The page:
A dog that was feared dead after he was swept away in a weekend avalanche that killed his owner showed up four days later at the Montana motel where his owners had stayed the night before going backcountry skiing.
Search and rescue team member Bill Whittle said he was "positive" that the Welsh corgi — named Ole — had been buried in Saturday's avalanche. Dave Gaillard died in the avalanche and the team thought that Ole had died too.
"The avalanche guys were up there on Monday investigating and they were looking for the dog too and never saw any signs," he said.
But on Wednesday, loyal Ole showed up exhausted and hungry back at the motel, four miles from where the slide occurred, the Billings Gazette reported.
"When I first saw the dog, it was sitting in front of their room staring at the door," Cooke City Alpine Motel owner Robert Weinstein said in an email to The Associated Press on Thursday.
Dave Gaillard of Bozeman was skiing with his wife when the avalanche struck near Cooke City, an old mining town just outside Yellowstone National Park. Kerry Corcoran Gaillar told the Bozeman Daily Chronicle that her husband’s last thoughts were for her safety.
“His last words to me were, ‘Retreat to the trees.’ I think he saw what was coming from above, that I did not see. That reflects Dave’s amazing quality — thinking of others,” she said.
Search and rescue personnel saw no sign of Ole at the site, and it was thought he had been buried in the slide. But if Ole was buried, he managed to dig his way out and then walk four miles on stubby legs back to Cooke City in temperatures that dipped into the teens at night.
Gaillard's daughter, 11-year-old Marguerite, was putting photos of Ole on poster board as a memorial Wednesday afternoon.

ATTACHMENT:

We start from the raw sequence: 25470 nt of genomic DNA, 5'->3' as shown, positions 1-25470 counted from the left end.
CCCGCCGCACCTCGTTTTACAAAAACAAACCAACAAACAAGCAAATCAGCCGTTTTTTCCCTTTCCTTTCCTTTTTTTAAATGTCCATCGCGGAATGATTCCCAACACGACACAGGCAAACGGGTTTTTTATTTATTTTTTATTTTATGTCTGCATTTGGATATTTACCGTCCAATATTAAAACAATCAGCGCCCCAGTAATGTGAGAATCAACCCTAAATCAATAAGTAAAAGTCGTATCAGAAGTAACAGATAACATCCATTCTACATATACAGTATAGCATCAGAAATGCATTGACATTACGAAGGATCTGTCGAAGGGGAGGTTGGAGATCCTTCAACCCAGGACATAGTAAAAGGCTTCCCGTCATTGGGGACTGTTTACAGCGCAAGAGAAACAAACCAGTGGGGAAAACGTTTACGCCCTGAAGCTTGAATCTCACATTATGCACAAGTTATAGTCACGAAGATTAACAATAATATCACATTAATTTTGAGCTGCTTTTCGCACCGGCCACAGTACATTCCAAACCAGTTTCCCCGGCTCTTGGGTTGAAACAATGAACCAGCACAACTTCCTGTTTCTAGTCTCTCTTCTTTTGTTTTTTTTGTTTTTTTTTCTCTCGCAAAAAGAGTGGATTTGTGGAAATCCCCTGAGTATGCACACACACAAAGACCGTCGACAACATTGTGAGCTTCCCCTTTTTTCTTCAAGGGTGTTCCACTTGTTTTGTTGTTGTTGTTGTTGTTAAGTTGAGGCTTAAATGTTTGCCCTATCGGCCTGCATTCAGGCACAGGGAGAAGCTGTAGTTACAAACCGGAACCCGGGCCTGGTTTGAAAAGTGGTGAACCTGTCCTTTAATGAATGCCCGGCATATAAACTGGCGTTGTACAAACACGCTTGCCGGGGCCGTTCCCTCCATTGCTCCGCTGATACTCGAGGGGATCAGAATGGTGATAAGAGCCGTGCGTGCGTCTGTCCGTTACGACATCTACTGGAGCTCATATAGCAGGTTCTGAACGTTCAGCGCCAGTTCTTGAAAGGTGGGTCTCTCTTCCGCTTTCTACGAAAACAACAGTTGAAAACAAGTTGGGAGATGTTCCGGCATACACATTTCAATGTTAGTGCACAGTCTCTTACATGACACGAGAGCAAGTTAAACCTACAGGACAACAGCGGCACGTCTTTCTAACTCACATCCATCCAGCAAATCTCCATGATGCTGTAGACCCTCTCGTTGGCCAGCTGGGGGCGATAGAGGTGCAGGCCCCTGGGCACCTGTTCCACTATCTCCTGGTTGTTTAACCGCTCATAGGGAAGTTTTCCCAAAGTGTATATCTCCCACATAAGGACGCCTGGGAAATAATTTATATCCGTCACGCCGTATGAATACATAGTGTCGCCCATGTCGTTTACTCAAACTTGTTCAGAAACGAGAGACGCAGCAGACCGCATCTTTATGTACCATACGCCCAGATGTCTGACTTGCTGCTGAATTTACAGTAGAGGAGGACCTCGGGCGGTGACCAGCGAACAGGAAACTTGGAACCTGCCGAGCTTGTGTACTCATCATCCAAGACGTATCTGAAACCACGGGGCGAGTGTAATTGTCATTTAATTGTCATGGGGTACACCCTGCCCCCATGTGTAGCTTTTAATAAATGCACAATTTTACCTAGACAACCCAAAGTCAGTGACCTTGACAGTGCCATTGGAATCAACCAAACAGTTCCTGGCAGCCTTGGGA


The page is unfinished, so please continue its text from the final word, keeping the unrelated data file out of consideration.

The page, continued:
"She found out when she was halfway done with that that Ole was still alive," said Gaillard's step-daughter, Silver Brelsford.
Whittle drove the dog back to the family in Bozeman.
"He was tired," Brelsford told the AP. "He's doing really well now."
Kerry Gaillard, who has had Oly about five years, told the Bozeman Daily Chronicle that she wanted a Corgi because of their “gusto” and happy personality.
“He’s a very loyal, faithful dog,” Kerry said. The Cooke City search and rescue members, she said, “were so kind to come all that way, make the long drive.”
Sidney resident Jody Ray Verhasselt, 46, also died Saturday in another avalanche while snowmobiling north of Cooke City. The two New Year's Eve avalanche deaths have taken a toll on the small mountain community.
"We needed this," Whittle said of Ole's survival. "It kind of cheered everyone up."
Searchers recovered Gaillard's body earlier this week.
Gallatin National Forest avalanche investigators say Gaillard been warned to turn around by other skiers who triggered a snow slide, while a snowmobiler who died had triggered an avalanche while high-marking.
The forest's avalanche center released its report on the Cooke City-area fatalities on Thursday.
The Billings Gazette reports Dave Gaillard and his wife, Kerry, had avalanche transceivers, Kerry's unit was not working well.
Gaillard was buried 2:20 p.m. Saturday and his wife worked until 5 p.m. to try to locate him before returning to Cooke City to report the slide to search and rescue.
Earlier Saturday, 46-year-old Jody Ray Verhasselt of Sidney triggered an avalanche while riding up the side of a mountain. A witness said Verhasselt was unable to outrun the sliding snow.
Gaillard's memorial service is today, Friday. His brother, Jeff Gaillard, told the Bozeman Daily Chronicle that a memorial fund in David’s name has been set up to benefit local wildlife programs at Defenders of Wildlife.